It’s been a hot and dry summer for many parts of Kansas, but especially for the southwest corner of the state. Dry conditions have led to a major decrease in alfalfa production in 2022, and that could lead to challenges for livestock producers this fall and winter.
Kim Nettleton is the hay market reporter for the Kansas Department of Agriculture. She and others spoke during the online Feed and Forage Sector breakout session held prior to the 2022 Kansas Agriculture Growth Summit. She said the farmers she talks to haven’t seen drought effects this bad in a decade.
“Acres were down to begin with and then, with the drought, the cuttings are shorter and we just aren’t getting the tons of alfalfa that we would in a normal year — whatever that is these days,” she said. That drought also affected pastures and grass production, leading to cattle producers and dairy producers turning to baled forage to feed their herds earlier than usual. That’s led to higher priced hay market, she added.
Pat Barry, with Forage Genetics International, an alfalfa research company, says Kansas also continues to attract dairies from California and other states, which creates a higher demand for alfalfa as well.
At the end of July, and on into August, Nettleton said she was seeing a stall in hay movement among the sellers who contribute sales reports to KDA. “They’re either stockpiling it for their own use, or they just don’t have it, so as soon as they get it, it’s gone,” she said.
Stocks already depleted
We already have depleted stocks, and we’re going into the hottest and driest part of the year, which is concerning, she added. The story is the same for brome, prairie grass, even sudangrass and triticale, she said. Third-cutting production this summer is half of what it normally is this time of year, and that’s going to push production down even further.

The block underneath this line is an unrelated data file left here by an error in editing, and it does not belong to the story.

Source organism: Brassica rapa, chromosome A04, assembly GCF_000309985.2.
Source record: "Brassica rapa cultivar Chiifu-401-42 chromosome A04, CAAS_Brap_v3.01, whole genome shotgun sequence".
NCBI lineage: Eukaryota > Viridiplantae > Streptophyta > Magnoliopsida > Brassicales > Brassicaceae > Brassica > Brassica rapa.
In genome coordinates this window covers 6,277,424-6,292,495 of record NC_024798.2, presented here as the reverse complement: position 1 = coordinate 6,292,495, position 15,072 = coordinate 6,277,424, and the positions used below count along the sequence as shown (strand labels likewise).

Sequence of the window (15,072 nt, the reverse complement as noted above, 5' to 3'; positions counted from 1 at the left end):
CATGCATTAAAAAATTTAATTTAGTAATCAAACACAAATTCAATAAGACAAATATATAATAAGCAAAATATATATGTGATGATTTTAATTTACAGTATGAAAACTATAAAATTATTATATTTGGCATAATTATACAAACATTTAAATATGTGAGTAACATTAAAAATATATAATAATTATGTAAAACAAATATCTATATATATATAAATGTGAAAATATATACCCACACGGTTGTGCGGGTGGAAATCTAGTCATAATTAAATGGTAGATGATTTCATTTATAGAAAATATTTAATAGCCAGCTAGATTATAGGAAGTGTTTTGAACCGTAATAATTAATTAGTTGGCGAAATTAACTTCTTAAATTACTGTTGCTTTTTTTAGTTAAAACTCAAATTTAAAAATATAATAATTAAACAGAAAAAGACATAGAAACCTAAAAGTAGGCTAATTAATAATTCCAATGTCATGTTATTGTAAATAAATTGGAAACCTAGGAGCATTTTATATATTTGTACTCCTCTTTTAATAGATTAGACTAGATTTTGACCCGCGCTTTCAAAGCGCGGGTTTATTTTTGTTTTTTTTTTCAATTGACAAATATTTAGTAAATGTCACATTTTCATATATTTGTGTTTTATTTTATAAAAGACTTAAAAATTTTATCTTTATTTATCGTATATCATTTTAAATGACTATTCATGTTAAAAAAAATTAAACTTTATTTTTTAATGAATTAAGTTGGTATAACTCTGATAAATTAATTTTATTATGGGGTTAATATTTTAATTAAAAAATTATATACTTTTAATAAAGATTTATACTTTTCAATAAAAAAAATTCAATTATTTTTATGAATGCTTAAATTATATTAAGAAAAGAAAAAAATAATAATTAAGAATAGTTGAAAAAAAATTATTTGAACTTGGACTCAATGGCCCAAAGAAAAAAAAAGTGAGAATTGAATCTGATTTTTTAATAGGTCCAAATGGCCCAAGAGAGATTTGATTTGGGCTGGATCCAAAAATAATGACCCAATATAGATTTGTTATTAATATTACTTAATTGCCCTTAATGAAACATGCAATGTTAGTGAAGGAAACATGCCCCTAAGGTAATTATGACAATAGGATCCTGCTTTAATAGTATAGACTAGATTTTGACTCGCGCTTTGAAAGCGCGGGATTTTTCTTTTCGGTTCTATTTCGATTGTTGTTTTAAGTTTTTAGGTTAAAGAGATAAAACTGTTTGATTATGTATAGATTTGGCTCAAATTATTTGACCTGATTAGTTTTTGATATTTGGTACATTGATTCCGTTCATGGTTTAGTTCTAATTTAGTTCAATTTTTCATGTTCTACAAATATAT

On the other hand, the drought may push more corn into silage stocks, which can fill that demand.
The key part of the Kansas Ag Summit is identifying challenges, opportunities and priorities for each sector of the state’s economy, and how they might be addressed.
The feed and forage sector continues to be challenged not only by weather and reduced acres for alfalfa or grass hay, but also by the high costs of inputs and supply chain logistics.
There are some opportunities for the sector, though, to use technology and innovation to promote the message that alfalfa and other forage crops have a strong role to play in carbon sequestration. Overall, the sector’s stakeholders would like to see enhanced risk management options for forages, especially in light of the drought conditions they faced this year. They’d also like to see more Kansas State University Research and Extension forage personnel, and more funding for feed and forage research.
To see the full breakout session recording, visit youtube.com/watch?v=T3Gy3OXVz_o.
And to see materials from this sector session and others, visit agriculture.ks.gov/aggrowthstrategy/ag-summit-2022.